Batswana are funny people. When it comes to response to the weather, we are consistent. We cry about every weather condition.
Motswana has a unique way of greetings. After the usual “Dumela…” in hot summer days, immediately comes “eish, letsatsi le! Re sule. Batho ba hedile, ba wa jaaka dintsi…” The conversation is just how much we are being roasted in this heat, how people are just dropping dead from the extreme weather.
In winter the conversation is “se serame se tlile gore bolaya…” A nation ever thirsting for rain and water, when the skies open up, aah! “Pula ke ye bathong, e netse ruri, diwashene ga di ome…”
While one can appreciate the sentiments around the extreme weather patterns, complaining seems to be our second nature.
Yes, of recent the weather conditions have become unbearable.
The conditions have changed over the years so much that we are never sure when to start going to masimo, to prepare to till the land. But I have often wondered what we are doing mitigate against these.
We are a people of the hot land, of the semi-desert, of the Kgalagadi. We are born to, and ruled by the sun. And when the heat gets too extreme, we look up to the skies, and wonder aloud if the sun is falling on us.
The heat waves, the El Nino phenomenon, are now a permanent fixture.
This time of the year, instead of the expected rainfall, we are getting high temperatures. If the heavens open and the rains come, the heavy windy storms come, and in some places followed by floods. Of late it is hailstorms, and cold nights and mornings. We are experiencing weather patters that climate change scientists have long warned about. Industrialisation has, and continues to destroy the ozone layer.
One does not have to be in industrialised countries as the US to know what environmental degradation means, and how it affects one’s life. The health of a people is compromised. Being prone to sinus attacks, I used to find it challenging to visit Selebi-Phikwe, as the smoke from the big mine chimneys would feel like it is hitting me straight into the lungs. Most times I would struggle to breath.
People dropping dead
As we greet each other with conversations of doom, I often wonder what do we do to ensure that this reality does see to our end.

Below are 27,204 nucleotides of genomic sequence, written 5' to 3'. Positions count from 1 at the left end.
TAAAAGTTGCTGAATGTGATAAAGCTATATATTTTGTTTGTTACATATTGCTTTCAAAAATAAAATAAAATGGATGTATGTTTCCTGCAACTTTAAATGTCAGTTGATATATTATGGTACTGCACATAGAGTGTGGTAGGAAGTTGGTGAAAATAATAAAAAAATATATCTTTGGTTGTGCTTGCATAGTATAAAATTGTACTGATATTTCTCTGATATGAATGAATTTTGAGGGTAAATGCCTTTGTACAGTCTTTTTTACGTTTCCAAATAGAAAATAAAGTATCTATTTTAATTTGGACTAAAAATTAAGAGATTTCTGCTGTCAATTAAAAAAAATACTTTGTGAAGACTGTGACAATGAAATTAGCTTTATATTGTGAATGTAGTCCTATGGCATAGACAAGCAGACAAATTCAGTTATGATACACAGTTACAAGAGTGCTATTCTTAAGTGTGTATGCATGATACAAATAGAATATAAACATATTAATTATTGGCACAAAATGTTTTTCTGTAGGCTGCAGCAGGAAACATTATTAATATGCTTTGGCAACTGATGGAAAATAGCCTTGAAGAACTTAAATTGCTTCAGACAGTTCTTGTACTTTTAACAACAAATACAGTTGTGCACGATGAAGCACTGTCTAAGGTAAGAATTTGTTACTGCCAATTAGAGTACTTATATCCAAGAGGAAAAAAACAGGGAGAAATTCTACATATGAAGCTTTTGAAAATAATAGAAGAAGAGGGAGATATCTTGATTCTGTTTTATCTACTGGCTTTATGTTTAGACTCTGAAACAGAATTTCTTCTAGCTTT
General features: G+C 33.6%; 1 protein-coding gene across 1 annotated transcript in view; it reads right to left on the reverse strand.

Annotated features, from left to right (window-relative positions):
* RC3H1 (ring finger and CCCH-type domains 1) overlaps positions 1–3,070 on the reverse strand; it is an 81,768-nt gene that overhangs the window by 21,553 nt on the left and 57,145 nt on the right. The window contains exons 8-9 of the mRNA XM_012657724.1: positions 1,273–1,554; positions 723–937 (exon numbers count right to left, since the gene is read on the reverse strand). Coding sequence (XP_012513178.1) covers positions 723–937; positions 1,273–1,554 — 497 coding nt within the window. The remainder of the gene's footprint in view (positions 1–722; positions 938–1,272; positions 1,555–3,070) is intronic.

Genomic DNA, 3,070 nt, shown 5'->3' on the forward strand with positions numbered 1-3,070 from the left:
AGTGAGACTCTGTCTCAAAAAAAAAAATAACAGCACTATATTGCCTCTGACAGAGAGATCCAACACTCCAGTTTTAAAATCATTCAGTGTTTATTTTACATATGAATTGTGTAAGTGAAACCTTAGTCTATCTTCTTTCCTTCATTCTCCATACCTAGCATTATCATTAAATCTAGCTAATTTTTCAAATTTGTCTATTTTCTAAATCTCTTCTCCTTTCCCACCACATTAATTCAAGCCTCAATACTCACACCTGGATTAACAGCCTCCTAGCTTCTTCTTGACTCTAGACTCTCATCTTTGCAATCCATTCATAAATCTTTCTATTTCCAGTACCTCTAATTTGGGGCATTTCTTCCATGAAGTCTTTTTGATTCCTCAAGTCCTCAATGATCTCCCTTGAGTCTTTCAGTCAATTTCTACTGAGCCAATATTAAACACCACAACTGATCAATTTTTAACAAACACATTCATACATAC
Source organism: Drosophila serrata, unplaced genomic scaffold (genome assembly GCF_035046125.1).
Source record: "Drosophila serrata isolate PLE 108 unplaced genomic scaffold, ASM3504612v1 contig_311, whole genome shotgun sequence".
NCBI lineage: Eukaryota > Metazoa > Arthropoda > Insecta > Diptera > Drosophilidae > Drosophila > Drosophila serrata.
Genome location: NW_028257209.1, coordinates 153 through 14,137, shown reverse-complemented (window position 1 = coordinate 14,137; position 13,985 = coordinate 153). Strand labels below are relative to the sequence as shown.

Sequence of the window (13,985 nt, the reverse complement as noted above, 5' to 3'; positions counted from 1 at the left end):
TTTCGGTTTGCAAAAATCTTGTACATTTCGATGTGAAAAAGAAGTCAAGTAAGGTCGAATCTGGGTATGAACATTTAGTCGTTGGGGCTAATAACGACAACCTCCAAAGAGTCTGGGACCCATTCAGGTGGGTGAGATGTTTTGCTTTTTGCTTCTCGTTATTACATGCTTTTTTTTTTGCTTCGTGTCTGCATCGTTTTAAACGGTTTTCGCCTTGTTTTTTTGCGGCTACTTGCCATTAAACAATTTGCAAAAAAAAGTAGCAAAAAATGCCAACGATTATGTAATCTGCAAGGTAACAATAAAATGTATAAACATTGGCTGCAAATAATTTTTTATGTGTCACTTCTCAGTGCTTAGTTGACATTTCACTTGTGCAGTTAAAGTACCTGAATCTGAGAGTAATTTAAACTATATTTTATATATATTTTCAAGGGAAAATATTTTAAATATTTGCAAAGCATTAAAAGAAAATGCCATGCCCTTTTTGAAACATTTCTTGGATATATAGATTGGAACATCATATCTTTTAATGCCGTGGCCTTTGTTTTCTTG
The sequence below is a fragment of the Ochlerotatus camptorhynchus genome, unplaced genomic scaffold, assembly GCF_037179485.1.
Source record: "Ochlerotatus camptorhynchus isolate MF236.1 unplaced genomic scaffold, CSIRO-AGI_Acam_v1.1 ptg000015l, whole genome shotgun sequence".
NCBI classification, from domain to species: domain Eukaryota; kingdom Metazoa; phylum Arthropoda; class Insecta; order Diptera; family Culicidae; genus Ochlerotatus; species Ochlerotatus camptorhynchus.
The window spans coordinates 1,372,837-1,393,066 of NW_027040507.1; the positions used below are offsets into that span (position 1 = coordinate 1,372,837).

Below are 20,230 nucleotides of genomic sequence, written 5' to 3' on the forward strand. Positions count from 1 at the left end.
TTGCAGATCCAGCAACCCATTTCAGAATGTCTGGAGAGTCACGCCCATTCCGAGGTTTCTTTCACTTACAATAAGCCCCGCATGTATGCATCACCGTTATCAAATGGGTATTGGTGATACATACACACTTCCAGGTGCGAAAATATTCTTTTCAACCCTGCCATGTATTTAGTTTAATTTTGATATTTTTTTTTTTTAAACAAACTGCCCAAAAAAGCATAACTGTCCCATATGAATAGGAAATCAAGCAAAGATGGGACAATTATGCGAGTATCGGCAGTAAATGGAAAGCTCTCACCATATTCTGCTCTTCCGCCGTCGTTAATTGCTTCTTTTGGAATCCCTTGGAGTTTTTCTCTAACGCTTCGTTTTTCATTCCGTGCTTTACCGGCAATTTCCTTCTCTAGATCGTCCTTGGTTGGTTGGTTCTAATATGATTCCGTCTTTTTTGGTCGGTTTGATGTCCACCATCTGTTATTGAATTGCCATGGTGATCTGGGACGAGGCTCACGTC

This world is diseased. We have all kinds of deadly conditions such as autoimmune diseases, diabetes, HIV/AIDS, malaria and cancers.
While Africans in the past had little exposure to these life-threatening diseases, we are now the worst hit. Take Malaria, a life threatening mosquito borne disease. Mosquito thrives in shallow water ponds or places in and around our homes.
We can control these by
While the ministry of health recently revealed that deaths from Malaria have gone down, recording 10 this year, we are still at risk. In fact, the World Health Organisation says 90% of Malaria deaths are in sub-Saharan Africa.
HIV infections refuse to go down and the world is still nowhere near finding a cure. With infection, the health professionals have noted that depression sinks in, weakening the immune system further.
Opportunistic diseases set in.
There is myriad of diseases that cling to a weak immune system and cancer is one such. You ask what has all these got to do with climate change. A lot I say.
When Motswana says people are dropping like flies in these extreme weather conditions, there is some truth in there.
With weakened immune system, most times due to these other conditions such as diabetes, we have seen the young and old literally drop dead. ‘Dropping dead’ mainly due to heart attack resulting from diabetes, high blood pressure, cholesterol and so forth. As we heard last week, more than 400 million people worldwide are diabetic, and Botswana has over 100,000 suffers.
Cancer is the worst immune buster, and one with many legs that sufferers hardly come back from. While the focus is more on breast and ovarian cancers, skin cancer is ravaging nations. Skin cancer mostly is a result of sun exposure.
Even with that knowledge, most of us walk about with exposed skin, and do not seem to take heed of the government’s appeals to wear long sleeved clothes, brim hats, or use umbrellas to protect ourselves.
Water consumption is also a major challenge.
Yes with shortage of bottled water in the shops, and contaminated (or fear of) tap water, many depend on sugar loaded fizzy drinks which not only raise our insulin levels, but also dehydrate the bodies, exposing people to dangers of heatstroke or even death.
As a parting point, maybe our legislators should come up with laws or policies that will direct how we as a people, can respond to the climate change.
Lawmakers can look at working hours for an example.
We know that in summer temperatures are higher from 12 noon to 3 pm.
We can have work stoppage during those hours, especially for the most vulnerable such as those working the roads, in the farms and construction.
At broader governance level, we have to appreciate the recent rise in usage of solar power.
Our streets, in urban and rural areas, are starting to spot solar powered streetlights, tapping into our natural resource, the sun. Kudos!